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26.4 Claims and defenses in product liability cases

Having covered the phenomenon of product liability litigation, the human toll of accidents, and the large financial risks involved, this section covers what plaintiffs must prove in order to prevail in a suit based on an allegedly defective product, as well as what defendants must prove in order to assert certain defenses. Typical claims for plaintiffs seeking damages for bodily injury or property damage from an accident are “strict product liability,” “negligence,” and “breach of warranty.”[1] Most of the law governing product liability in the U.S. is state law, as opposed to federal law, and laws diverge from state to state.

26.4.1 Strict product liability claims

The easiest type of claim for a plaintiff to prove is a so-called “strict product liability” claim. A plaintiff can include in the suit almost every business in the chain of distribution from raw materials or component part manufacturers to manufacturers of the finished product, distributors, and retailers [13]. Strict liability refers to liability for defective products without fault on the part of the manufacturer and regardless of whether or not there is a contractual relationship between the plaintiff and defendant. Laws vary significantly from state to state, and some states do not even recognize strict liability as a viable claim. Nonetheless, most states' statutory and common law strict liability laws are based on the formulation of strict liability under Section 402A of the Second Restatement of Torts [2].[2] As stated in the Restatement, in order to win a strict liability claim, the plaintiff must prove at trial:

• The defendant sold the product in question,

• The defendant is in the business of selling this kind of product,

• The product was defective and unreasonably dangerous at the time it left the defendant's hands,

• The product is expected to and does reach the user or consumer without substantial change in the condition in which it is sold, and

• The defect was the proximate cause of the plaintiff's injuries [2].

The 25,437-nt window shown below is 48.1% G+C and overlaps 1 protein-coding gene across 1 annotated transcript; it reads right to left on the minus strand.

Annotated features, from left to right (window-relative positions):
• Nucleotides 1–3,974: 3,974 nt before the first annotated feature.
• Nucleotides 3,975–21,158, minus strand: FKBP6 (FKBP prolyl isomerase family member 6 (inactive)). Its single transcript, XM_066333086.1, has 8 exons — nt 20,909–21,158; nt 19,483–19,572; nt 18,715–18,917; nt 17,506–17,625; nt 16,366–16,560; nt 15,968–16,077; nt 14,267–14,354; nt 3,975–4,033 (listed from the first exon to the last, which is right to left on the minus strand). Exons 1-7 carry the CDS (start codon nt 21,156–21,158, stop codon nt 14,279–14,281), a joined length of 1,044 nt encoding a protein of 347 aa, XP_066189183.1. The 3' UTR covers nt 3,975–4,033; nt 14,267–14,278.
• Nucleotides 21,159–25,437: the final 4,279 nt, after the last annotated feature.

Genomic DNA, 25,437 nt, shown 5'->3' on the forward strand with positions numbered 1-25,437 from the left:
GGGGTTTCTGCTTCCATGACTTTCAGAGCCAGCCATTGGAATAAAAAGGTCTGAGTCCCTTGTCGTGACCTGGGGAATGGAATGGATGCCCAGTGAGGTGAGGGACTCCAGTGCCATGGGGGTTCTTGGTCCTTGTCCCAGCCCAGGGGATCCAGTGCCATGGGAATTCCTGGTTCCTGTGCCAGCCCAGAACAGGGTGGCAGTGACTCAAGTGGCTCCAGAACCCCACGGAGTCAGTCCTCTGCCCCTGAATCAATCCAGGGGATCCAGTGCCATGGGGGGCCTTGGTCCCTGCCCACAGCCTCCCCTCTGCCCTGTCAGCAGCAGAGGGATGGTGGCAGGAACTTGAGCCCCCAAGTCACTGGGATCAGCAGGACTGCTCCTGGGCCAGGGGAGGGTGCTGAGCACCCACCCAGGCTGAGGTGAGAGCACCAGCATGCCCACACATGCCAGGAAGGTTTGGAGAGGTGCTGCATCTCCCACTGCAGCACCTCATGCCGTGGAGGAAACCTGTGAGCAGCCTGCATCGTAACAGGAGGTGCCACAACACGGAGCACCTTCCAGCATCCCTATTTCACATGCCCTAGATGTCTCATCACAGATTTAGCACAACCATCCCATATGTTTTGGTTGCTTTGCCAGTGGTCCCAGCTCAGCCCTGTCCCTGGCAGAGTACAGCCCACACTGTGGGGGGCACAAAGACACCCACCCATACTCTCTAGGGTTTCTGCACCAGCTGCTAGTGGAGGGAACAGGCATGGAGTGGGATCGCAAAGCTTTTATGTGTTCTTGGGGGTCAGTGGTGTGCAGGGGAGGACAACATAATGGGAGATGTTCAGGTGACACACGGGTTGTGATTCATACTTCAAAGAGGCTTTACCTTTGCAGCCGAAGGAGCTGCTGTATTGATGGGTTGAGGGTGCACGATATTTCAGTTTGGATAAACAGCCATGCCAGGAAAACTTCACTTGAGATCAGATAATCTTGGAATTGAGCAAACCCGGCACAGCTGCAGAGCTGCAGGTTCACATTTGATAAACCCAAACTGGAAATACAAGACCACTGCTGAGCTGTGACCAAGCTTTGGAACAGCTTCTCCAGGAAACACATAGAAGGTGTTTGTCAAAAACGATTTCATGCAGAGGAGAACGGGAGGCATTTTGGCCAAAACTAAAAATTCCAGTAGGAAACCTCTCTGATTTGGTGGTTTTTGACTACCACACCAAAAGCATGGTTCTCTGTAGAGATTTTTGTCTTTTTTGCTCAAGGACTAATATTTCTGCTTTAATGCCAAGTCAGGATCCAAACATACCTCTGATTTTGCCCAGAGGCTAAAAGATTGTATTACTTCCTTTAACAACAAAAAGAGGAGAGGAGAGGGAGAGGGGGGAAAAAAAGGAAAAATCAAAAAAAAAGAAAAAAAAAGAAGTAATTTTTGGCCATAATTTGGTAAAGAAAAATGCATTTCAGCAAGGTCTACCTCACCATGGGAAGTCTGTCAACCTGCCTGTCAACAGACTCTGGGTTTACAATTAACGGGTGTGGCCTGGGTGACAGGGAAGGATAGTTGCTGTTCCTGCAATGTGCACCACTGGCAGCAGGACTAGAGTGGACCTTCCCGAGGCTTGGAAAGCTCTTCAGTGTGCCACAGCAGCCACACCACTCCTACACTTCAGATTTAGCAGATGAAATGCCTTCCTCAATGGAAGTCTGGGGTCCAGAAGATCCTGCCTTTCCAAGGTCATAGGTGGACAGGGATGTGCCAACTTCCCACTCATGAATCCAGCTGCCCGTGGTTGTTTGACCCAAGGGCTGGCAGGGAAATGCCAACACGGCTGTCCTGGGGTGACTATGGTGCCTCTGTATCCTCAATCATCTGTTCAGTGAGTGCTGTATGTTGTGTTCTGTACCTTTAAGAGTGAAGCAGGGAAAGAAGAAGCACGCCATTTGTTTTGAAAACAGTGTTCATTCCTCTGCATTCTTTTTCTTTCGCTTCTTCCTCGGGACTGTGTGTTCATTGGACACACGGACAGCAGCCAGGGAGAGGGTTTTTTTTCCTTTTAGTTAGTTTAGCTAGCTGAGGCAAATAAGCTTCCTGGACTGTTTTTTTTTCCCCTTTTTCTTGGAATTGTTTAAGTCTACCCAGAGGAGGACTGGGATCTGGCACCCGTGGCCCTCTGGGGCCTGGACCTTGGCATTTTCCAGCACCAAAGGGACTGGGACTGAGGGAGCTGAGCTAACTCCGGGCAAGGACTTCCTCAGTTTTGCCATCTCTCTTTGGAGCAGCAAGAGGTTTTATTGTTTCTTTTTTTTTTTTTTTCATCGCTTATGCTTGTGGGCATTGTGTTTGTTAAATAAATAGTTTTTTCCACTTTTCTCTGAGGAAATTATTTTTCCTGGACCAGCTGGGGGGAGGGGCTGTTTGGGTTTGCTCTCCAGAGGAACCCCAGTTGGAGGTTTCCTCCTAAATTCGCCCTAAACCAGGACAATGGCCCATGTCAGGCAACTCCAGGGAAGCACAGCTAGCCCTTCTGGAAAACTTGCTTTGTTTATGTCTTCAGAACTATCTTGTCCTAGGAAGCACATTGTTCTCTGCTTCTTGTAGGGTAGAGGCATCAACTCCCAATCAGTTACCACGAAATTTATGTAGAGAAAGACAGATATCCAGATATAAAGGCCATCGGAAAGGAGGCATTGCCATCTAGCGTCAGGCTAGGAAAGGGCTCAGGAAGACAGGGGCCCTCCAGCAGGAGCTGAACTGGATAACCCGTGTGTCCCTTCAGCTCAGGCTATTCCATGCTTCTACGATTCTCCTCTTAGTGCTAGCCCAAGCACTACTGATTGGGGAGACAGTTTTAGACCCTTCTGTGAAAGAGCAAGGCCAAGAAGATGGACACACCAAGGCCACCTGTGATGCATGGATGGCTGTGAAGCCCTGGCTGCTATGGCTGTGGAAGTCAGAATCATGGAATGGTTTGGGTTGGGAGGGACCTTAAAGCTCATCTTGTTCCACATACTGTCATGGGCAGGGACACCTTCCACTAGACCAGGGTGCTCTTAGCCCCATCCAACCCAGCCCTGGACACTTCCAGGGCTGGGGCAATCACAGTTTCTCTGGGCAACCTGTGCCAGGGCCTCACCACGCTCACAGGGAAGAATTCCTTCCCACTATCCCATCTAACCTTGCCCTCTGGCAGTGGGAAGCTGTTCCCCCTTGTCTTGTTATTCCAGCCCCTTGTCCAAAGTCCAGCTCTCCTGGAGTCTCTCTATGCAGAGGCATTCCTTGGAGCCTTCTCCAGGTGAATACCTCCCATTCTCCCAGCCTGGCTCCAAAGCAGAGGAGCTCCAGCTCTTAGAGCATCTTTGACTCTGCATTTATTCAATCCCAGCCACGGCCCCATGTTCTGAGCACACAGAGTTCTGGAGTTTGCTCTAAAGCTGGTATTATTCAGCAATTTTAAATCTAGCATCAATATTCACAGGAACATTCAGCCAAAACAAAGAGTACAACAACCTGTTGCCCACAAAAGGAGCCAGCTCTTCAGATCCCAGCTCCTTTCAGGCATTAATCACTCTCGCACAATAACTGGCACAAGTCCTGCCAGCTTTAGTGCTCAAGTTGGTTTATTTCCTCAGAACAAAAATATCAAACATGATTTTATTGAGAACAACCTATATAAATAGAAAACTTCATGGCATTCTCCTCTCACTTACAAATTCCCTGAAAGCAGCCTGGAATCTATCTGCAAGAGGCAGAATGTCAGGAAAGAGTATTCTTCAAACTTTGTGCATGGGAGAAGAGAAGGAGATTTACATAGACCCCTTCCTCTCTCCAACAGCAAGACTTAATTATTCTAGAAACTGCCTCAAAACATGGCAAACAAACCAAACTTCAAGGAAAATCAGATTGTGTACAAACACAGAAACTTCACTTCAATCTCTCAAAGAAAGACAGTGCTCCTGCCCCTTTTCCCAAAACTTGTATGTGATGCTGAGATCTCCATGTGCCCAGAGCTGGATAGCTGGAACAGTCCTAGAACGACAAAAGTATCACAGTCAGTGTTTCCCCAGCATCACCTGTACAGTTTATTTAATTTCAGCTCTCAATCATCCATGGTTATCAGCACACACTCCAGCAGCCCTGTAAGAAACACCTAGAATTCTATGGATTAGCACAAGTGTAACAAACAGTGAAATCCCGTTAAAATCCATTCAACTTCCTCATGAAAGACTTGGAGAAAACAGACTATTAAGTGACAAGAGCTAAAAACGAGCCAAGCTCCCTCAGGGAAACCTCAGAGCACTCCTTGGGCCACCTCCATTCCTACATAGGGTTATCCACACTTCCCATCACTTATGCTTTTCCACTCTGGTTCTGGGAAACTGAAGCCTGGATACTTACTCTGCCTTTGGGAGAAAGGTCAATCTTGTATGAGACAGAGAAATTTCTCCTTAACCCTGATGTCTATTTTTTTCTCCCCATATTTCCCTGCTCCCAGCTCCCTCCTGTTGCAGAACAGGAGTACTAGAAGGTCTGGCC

The key issue for AV strict liability design defect claims will be whether the vehicle was “defective.” A plaintiff may assert that the product was defective in its design, the product was defective in the way it was manufactured, and/or that the defendant failed to provide adequate warnings or instructions to the users of the product. Of greatest concern for AV litigation are design defect and failure to warn claims.

A plaintiff asserting a design defect would show the existence of a “defect” under the applicable state law test. Courts in the U.S. apply one of the following tests:

• A test based on what an ordinary consumer would expect from a product, typically used where the potential for injury is clear to consumers from the nature of the product.

• The risk-utility balancing test, where the plaintiff contends that the risks from a design outweigh the benefits to the consumer or public from a design.

• The product manufacturer test, which asks whether a reasonably prudent manufacturer or seller, aware of the product's dangerous condition, would not have put the product on the market if it had been aware of the product's condition.

• A combination test, which may shift the burden of proof to the manufacturer to show a lack of defect in certain situations.

• The ultimate issue approach, in which the jury has the discretion to determine whether a design is defective [31].

Frequently, a plaintiff asserting a design defect will use expert testimony to explain why the defendant's design is defective and will attempt to prove that an alternative design could have prevented the accident.

In addition to relying on design defects, a plaintiff may also assert a strict liability claim based on a “failure to warn” theory. Under this theory, the plaintiff could contend that an AV was defective because the defendant failed to provide adequate warnings or instructions about the vehicle. The plaintiff would need to prove that the warnings did not adequately reduce risks associated with the product or that the instructions were inadequate to tell the user how to use the product.

  • [1] Another theory of recovery for plaintiffs is fraud, also known as “deceit” or “misrepresentation,” and is based on false statements made by the seller about a product. Misrepresentations may be intentional, negligent (careless), or innocent. This type of claim, however, is the least used theory of recovery in the product liability context [13]
  • [2] “More than three quarters of American jurisdictions incorporate all or part of this section in their own distinct brand of strict liability.” [13] Restatements of law summarize an area of law in the U.S., but do not themselves have the force of law
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